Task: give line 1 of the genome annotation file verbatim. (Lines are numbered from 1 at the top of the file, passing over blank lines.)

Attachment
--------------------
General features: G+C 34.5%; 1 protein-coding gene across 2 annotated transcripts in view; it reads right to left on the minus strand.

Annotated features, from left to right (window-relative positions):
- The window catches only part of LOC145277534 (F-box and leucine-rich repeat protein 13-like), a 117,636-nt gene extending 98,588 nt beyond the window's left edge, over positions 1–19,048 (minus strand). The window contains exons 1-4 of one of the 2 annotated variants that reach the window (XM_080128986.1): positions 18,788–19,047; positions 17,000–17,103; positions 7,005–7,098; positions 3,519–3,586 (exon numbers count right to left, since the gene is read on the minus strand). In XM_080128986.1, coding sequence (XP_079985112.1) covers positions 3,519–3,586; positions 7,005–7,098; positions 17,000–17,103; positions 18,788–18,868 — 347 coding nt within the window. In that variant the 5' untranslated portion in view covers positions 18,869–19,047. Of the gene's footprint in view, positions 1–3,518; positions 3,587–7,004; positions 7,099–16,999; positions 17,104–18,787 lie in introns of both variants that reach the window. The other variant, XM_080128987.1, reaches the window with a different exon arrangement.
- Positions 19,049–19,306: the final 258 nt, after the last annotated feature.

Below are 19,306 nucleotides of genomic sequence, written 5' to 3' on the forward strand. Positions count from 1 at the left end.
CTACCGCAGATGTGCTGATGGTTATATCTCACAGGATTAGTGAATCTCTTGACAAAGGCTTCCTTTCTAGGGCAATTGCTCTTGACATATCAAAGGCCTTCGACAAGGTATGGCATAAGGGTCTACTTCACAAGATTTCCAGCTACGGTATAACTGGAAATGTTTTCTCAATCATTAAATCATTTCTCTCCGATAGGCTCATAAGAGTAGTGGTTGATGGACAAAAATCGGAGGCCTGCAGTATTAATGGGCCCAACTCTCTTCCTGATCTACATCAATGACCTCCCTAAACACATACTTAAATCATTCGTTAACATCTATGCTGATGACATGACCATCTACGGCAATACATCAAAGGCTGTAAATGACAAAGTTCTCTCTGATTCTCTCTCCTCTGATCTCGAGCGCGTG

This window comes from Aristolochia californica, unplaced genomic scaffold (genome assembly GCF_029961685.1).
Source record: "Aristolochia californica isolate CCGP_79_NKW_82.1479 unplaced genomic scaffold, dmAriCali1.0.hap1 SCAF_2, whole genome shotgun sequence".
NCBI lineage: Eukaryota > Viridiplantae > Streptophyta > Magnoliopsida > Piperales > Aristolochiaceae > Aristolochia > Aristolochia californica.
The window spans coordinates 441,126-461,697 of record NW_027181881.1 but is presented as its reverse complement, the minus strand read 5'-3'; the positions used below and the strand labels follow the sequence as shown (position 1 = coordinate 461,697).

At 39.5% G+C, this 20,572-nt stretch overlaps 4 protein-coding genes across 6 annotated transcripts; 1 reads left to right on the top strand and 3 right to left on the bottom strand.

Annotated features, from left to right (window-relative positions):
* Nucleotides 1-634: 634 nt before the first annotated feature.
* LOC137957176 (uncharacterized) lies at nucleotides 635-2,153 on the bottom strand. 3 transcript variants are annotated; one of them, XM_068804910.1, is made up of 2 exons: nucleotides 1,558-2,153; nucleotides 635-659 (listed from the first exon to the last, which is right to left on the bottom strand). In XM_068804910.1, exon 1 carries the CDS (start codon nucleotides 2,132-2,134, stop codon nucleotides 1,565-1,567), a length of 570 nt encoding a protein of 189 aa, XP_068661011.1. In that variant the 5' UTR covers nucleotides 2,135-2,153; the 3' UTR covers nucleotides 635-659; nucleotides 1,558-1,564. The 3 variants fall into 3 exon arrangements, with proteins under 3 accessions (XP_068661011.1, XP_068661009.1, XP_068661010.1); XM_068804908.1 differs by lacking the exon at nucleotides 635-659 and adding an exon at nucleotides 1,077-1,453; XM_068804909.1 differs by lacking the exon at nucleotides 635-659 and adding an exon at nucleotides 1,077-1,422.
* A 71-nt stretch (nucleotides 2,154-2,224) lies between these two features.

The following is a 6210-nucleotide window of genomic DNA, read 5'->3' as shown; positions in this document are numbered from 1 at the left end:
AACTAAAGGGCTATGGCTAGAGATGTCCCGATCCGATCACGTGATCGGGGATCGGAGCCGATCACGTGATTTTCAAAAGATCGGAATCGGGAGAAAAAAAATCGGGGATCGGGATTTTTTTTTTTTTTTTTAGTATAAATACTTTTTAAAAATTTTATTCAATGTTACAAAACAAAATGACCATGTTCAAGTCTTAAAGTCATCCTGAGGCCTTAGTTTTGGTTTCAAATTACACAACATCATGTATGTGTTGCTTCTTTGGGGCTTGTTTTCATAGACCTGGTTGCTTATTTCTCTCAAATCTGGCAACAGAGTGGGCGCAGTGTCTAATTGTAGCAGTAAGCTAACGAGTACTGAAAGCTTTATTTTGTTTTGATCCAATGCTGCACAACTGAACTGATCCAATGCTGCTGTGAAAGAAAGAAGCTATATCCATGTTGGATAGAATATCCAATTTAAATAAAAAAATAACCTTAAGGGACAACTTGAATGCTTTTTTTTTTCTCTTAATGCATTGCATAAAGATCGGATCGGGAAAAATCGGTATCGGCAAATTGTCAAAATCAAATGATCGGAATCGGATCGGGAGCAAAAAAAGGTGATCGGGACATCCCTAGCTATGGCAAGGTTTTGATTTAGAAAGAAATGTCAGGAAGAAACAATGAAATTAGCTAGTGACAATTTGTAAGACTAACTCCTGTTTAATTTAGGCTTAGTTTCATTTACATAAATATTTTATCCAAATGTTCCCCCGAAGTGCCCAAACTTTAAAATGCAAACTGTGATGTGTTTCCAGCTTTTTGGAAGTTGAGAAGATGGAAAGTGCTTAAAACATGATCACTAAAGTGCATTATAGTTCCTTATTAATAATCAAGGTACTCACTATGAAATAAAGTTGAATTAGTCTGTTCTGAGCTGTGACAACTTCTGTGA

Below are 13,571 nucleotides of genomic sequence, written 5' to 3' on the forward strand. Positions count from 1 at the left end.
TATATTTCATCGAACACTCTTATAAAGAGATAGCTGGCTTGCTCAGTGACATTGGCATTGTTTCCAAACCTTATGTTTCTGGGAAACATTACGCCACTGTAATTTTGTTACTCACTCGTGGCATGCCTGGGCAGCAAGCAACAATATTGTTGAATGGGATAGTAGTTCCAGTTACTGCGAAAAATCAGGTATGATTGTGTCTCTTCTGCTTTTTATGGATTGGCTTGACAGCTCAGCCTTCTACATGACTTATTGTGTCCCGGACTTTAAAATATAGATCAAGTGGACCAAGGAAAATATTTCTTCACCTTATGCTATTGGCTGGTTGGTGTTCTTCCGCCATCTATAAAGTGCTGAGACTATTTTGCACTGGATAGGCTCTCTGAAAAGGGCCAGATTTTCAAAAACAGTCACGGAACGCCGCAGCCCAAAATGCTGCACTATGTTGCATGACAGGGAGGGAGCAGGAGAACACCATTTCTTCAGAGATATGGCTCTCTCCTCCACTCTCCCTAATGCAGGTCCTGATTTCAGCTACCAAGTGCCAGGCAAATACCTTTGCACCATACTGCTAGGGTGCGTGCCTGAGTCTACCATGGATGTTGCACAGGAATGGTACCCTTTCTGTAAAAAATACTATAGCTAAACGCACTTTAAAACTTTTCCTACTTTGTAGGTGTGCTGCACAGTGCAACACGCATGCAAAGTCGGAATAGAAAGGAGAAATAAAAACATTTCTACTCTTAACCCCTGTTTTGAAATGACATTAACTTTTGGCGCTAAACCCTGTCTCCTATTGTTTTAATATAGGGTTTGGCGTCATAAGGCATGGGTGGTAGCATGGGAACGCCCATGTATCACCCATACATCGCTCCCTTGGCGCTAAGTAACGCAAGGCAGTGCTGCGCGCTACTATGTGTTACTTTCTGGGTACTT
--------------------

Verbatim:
General features: G+C 34.5%; 1 protein-coding gene across 2 annotated transcripts in view; it reads right to left on the minus strand.